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In elementary geometry a quadrangle is a figure consisting of four segments intersecting in four (corner) points. Figure: q076000a

Note that each point is incident with 2 lines, each line is incident with 2 points, that there is at most one line passing through two distinct points, that two lines intersect in at most one point, and that for a point and a line not incident with that point there is a unique line through that point intersecting the given line.

These properties exemplify the simplest case of a generalized quadrangle. This is an incidence system $( P, B, I)$, i.e. a (symmetric) incidence relation $I \subset P \times B$ between points (the set $P$) and lines (or blocks, the set $B$) such that

i) for each point $M$ and line $p$ not passing through $M$ there is precisely one pair $( N, n)$ with $M$ on $n$, $N$ on $n$ and $p$.

A generalized quadrangle can be seen as a very special kind of bipartite graph (cf. Graph, bipartite), obtained by taking as its vertex set the disjoint union $P\amalg B$ and with $M \in P$, $m \in B$ connected if and only if $M$ is on $m$.

Interchanging $P$ and $B$ one obtains the dual generalized quadrangle.

A generalized quadrangle is non-degenerate if there is no point that is collinear with all others, where two points are collinear if they are on a common line.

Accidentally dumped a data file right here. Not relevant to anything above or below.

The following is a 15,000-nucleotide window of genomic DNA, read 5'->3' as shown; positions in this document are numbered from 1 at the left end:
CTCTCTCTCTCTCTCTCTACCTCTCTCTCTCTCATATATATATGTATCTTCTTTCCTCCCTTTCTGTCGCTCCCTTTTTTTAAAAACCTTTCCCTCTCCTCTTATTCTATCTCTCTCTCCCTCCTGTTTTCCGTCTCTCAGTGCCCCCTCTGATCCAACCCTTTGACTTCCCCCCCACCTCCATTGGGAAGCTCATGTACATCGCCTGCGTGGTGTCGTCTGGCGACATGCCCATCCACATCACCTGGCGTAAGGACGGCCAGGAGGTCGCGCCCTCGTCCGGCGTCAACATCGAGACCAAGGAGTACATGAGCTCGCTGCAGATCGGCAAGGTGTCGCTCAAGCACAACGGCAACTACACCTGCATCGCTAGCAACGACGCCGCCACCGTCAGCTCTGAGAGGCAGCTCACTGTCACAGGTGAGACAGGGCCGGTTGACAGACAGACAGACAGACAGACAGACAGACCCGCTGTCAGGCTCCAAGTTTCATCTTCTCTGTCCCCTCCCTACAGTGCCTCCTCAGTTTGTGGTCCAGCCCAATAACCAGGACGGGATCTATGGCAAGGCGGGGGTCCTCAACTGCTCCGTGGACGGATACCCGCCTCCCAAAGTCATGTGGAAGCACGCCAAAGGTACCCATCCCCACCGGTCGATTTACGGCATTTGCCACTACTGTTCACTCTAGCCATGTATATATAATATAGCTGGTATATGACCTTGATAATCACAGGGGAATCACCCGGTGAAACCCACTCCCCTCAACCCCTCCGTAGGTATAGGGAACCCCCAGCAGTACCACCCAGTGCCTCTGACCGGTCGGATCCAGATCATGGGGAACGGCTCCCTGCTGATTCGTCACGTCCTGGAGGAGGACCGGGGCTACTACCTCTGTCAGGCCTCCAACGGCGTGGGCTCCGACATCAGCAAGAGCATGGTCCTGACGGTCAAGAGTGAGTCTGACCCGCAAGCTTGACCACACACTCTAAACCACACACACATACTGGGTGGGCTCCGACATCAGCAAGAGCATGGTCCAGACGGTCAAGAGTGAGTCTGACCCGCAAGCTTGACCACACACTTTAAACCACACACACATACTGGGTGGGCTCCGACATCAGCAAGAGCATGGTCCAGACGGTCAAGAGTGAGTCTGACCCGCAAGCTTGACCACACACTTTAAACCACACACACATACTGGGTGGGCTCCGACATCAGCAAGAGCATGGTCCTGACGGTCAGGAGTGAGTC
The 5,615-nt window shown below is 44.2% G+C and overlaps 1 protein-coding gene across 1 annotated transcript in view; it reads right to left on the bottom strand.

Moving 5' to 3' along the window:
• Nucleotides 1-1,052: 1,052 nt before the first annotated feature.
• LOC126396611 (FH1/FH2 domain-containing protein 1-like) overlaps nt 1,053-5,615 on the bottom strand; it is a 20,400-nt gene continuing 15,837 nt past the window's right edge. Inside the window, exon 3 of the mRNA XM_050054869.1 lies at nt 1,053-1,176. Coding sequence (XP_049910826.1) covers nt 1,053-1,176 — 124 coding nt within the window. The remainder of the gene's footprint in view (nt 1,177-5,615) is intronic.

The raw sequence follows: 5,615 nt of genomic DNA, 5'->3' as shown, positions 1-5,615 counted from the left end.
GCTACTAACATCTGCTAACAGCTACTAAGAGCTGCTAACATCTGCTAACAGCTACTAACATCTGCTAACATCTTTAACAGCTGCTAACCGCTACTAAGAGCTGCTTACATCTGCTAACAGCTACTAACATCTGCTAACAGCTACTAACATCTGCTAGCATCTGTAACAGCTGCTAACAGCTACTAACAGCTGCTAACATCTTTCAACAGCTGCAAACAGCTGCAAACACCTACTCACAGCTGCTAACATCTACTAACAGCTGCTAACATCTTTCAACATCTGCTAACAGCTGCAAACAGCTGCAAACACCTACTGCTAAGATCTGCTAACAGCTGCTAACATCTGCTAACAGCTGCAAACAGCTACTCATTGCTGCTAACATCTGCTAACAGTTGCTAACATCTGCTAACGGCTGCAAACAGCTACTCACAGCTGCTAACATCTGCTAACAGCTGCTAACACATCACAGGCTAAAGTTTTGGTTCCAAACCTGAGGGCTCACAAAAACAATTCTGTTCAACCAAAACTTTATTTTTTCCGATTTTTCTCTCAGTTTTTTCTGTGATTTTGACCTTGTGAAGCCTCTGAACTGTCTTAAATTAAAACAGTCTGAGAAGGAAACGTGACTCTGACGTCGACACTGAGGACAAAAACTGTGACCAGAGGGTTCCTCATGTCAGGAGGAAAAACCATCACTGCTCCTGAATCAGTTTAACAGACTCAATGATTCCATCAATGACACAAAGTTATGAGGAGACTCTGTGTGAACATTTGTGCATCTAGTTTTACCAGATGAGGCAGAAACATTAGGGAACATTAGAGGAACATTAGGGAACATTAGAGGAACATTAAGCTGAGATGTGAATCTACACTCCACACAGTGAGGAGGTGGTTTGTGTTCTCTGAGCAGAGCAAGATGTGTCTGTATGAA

A finite generalized quadrangle of order $( s, t)$ is one that satisfies i) above and also

ii) each point is incident with precisely $t + 1$ lines and there is at most one line through two distinct points;

iii) each line has $s+ 1$ points and two lines intersect in at most one point.

A simple example of a finite generalized quadrangle of order $( 1, 2)$ is depicted below Figure: q076000b

This is also an example of a grid, which is an incidence structure $( P, B, I )$ with $P = \{ {x _ {ij} } : {i= 1 \dots s _ {1} , j = 1 \dots s _ {2} } \}$, $B = \{ l _ {1} \dots l _ {s _ {1} } ; m _ {1} \dots m _ {s _ {2} } \}$ with $x _ {ij}$ on $l _ {k}$ if and only if $i = k$ and $x _ {ij}$ on $m _ {k}$ if and only if $j = k$.

There are three known families of generalized quadrangles associated with the classical groups; these are known as classical generalized quadrangles. There are also others, for instance coming from ovoids (cf. Ovoid).

Generalized quadrangles were introduced by J. Tits [a1] and he also described the classical ones and the first non-classical ones. More generally one considers generalized $m$- gons, [a4].

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